Eventually the adults became bored with the kids' behaviour and escorted them down to a nearby pool where they drank and then began to play in the water.

One of the adult dogs kept watch carefully throughout the time when the pups were playing in the pool, making sure that there weren't any lions or hyaenas sneaking up on them.

Once the pups had cooled off and had a drink, they rolled around in the dry grass and continued playing. Interestingly, they began to mob one of the adults, biting gently at her lips and ears, and begging for food. (When the female is back at a den with pups, dogs which have made a kill gulp down their food, barely chewing it on the way, and then carry it back to the den in their stomachs. The female and pups then beg for chunks of regurgitated meat.) Even though these pups have now left the den and are with the main pack, they've clearly not forgotten how to beg food from the adults!

They mobbed her endlessly until she eventually relented and deposited a large lump of saliva-covered meat on the grass. The pups descended on it, shredding it immediately and leaving no trace seconds later. It was a happy scene as the pups fed together.

We left them resting under a big Sausage tree, waiting for the heat of the day to subside so that they could hunt again.
Furtive hyaena
20th October 2012 - 0 comments
We recently found this hyaena while out on a morning safari. It was a hot morning even though it was still early (it's always hot in October!) so he was lying in the shade. When we approached, he got up and posed for a while before skulking off as if he had done something wrong!

Silent Kudu
06th October 2012 - 0 comments
I was watching a hyaena early in the morning yesterday, and when I lowered my binos, I found that a group of Kudu had emerged silently from the Leadwood trees nearby. When I turned to look at them, most fled, but one female remained for a few seconds before following the rest.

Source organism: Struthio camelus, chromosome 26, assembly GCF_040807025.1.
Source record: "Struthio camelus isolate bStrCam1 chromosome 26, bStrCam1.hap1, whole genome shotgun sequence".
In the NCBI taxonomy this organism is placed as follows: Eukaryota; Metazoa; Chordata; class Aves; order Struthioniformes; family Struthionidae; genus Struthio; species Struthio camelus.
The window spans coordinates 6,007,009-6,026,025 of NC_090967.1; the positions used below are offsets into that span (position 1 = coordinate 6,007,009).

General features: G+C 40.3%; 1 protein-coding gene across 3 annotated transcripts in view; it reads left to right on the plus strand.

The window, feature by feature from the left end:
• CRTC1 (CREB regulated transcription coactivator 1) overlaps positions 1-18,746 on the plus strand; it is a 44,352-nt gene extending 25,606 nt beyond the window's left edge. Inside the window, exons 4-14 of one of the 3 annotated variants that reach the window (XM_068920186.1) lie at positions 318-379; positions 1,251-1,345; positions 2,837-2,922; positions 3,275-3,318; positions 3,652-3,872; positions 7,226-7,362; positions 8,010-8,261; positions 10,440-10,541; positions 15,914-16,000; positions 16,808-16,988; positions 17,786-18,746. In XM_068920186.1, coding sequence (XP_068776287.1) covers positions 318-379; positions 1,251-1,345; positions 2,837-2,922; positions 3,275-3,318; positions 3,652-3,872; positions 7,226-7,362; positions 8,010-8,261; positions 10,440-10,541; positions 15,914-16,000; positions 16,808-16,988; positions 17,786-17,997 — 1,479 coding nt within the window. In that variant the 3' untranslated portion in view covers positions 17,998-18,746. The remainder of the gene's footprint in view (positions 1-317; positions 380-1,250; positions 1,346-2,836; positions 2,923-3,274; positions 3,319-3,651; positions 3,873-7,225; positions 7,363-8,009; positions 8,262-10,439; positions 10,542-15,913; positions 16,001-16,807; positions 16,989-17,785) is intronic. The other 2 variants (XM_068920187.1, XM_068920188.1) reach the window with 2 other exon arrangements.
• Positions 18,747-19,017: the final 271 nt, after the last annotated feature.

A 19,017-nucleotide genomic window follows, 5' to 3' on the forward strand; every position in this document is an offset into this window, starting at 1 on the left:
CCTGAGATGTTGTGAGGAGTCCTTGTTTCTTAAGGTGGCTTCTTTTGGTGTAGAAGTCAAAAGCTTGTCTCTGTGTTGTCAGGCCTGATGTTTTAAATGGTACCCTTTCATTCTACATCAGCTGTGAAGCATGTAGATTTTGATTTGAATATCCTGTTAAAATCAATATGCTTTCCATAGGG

Raptor Morning
05th October 2012 - 0 comments
Some days, you can vainly scour the skies in search of Vultures and other large birds of prey, and other days it's as if there's a raptor in every tree.

Yesterday, I was out with some guests and there wasn't much going on on the ground, so we started to look up and into the trees. On an open area of dead mopane woodland, we found this Yellow-billed Kite and nearby a Tawny Eagle which has been nesting in a Baobab tree for the past few years.

Elegant Lioness
03rd October 2012 - 0 comments
The light was very poor when we found a pride of lions on the sand yesterday. I switched to black and white on my camera, and tried to capture the mood of the lionesses; calm contemplation, and the contented feeling of being top of the food-chain!

Little Bee-eater
01st October 2012 - 0 comments
Out in the park yesterday, I saw a pair of Little Bee-eaters sitting on a low bush. They didn't move away initially which made me think that they might be nesting nearby. One of the pair flew off as we got closer, but sure enough, it dropped down to a little hole right next to the road that I had never noticed before. It wasn't carrying anything, but the presence of an egg-shell outside the nest-hole made me think that the pair were rearing a chick inside.

The other adult sat obligingly on the twig to allow us to take photos.

In flight
30th September 2012 - 2 comments
I've been trying for the last 4 years (off and on, not full-time, of course!) to get a photo of a Lilac-Breasted Roller in flight. I've always managed to get good shots of them sitting in bushes with nice backgrounds, but then they fly off when I'm not ready, or they fly out of the back of the bush!

Luckily, I was recently with some guests who wanted to try and capture the same thing! They were happy to sit and wait while the Roller decided what it wanted to do, and then try to capture it on camera as it set off. So we found our candidate:

And we waited, and waited, and waited.

But finally, it took off and flew a few hundred yards to another low bush nearby. We all consulted our camera screens and decided that we'd done pretty well this time!

The roller even sat still long enough to give us a second chance. And perhaps this one was even better!

Rollers are an insect, arthropod and frog-eating family of birds, of which we have 5 species in the Luangwa.
Leopard in Tree
29th September 2012 - 0 comments
'A leopard in a tree' is probably highest on visitors' wish lists when you ask them what they most want to see! While it's never a guarantee, Luangwa leopards are often very obliging in this respect.

Leopards climb trees to escape the heat and the flies, and to stash their kill away from other predators such as hyaenas which would happily steal it from them. We found this female leopard up in a tree early in the morning.